What is the debt ceiling?
The US debt ceiling is a limit on the total amount of outstanding securities that the US government is legally allowed to have issued to finance its budget deficits and thus meet its obligations, such as interest on existing national debt, social security payments, tax refunds and other payments. It was first created by Congress in 1917 in response to the massive expenditure outflows associated with World War I with the aim of increasing flexibility whilst ensuring fiscal responsibility. Since then, the limit has been raised over 100 times, with the cap currently set at $31.4trn.
Why is the debt ceiling hitting the headlines now?
The Treasury reached the $31.4trn statutory borrowing cap at the start of the year and since then has relied on so called 'extraordinary measures' to fund government operations whilst Congress acts to raise or suspend the debt ceiling. These extraordinary measures are simply fiscal accounting tools utilised to meet obligations, such as suspending investments in savings plans for federal employees. The idea is that once the cap is lifted or suspended the Treasury will backfill the missing payments.
The issue is that these extraordinary measures cannot be used indefinitely and will soon be exhausted, possibly as soon as 1 June depending on net budgetary flows, at which point the debt ceiling will be binding - this is commonly termed the ‘X-date’. Before that happens, there is also an immediate concern that the Treasury’s room to respond quickly to an economic shock – such as a banking crisis – might be constrained by the debt limit. Helpfully though, in response to the recent banking turmoil, it was the Fed (rather than the Treasury) that stepped in with an emergency loan programme to the banks, which stabilised the situation without further reducing the Treasury’s cash balances.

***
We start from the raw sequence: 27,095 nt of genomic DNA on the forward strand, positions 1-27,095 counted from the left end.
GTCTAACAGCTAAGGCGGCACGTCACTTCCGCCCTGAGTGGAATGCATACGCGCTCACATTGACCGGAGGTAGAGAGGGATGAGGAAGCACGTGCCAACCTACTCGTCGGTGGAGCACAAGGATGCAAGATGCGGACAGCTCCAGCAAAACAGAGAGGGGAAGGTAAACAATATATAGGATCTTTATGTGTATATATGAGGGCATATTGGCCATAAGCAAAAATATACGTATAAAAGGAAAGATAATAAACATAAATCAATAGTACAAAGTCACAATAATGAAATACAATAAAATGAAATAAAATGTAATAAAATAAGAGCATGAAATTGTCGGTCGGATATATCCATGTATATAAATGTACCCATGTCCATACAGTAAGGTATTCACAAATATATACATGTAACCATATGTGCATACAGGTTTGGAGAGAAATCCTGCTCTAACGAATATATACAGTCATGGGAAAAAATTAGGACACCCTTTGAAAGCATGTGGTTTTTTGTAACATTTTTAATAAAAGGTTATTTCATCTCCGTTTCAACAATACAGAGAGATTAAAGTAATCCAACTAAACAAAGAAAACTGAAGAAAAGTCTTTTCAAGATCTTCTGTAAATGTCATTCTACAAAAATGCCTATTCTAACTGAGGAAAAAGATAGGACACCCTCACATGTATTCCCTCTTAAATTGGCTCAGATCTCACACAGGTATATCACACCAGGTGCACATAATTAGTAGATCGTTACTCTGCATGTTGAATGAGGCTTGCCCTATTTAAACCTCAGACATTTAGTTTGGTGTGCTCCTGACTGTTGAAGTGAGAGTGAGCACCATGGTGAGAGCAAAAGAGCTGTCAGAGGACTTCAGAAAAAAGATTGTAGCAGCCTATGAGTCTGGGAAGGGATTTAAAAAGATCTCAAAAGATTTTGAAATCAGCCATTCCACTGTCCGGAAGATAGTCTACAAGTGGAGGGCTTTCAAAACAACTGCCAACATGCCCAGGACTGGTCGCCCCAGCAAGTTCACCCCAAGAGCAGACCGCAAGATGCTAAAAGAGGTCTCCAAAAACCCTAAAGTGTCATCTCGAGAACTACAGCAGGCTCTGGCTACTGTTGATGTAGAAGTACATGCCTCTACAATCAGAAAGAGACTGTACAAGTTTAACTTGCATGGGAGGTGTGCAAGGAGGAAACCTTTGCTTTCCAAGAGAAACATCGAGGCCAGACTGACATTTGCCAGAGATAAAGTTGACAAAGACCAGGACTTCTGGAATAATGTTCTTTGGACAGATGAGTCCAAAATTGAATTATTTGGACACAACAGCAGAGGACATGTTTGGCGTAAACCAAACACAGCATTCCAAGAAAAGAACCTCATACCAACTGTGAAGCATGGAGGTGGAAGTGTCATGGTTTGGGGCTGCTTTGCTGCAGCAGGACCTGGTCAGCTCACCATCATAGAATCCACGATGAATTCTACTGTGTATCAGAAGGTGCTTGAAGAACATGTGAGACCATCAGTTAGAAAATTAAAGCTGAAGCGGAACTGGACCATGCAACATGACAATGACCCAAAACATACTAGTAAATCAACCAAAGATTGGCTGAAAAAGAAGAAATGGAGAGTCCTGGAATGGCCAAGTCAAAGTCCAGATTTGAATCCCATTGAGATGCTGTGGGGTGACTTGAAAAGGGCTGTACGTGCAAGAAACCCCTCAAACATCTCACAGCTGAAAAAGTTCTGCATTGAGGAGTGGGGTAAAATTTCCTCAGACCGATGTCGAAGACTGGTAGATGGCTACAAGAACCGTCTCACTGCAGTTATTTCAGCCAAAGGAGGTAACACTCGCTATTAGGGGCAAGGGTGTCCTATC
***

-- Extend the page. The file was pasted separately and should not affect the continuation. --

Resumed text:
What is Congress doing to avert a debt crisis?
In an attempt to avoid the catastrophic outcomes of a US debt default, Congress has been working on a bipartisan agreement to try and lift the debt ceiling. However, negotiations appear to be at a stalemate with neither the Republicans nor the Democrats seemingly willing to compromise. The Democrats are campaigning for a clean debt ceiling increase, separate from any other bills, in contrast to the Republicans who are demanding that it be paired with substantial spending cuts and reversals to key elements of the White House agenda. Although President Biden is reportedly prepared to visit spending cuts once the debt ceiling has been raised or suspended, as it stands he appears unwilling to entertain the idea of linking the two bills, arguing that the Republicans are 'holding the economy hostage' with their spending cut demands. The debate is complicated further by Republican McCarthy's tentative position as House Speaker, with the concessions agreed to get him the votes needed to be secured as House Speaker leaving him vulnerable. The most significant was the agreement that any single member can call a vote of no confidence to oust him from office. As such McCarthy only has a limited power of persuasion and room to manoeuvre against a caucus of Republican Congressmen that are challenging him not to be the first to blink in regard to spending cuts.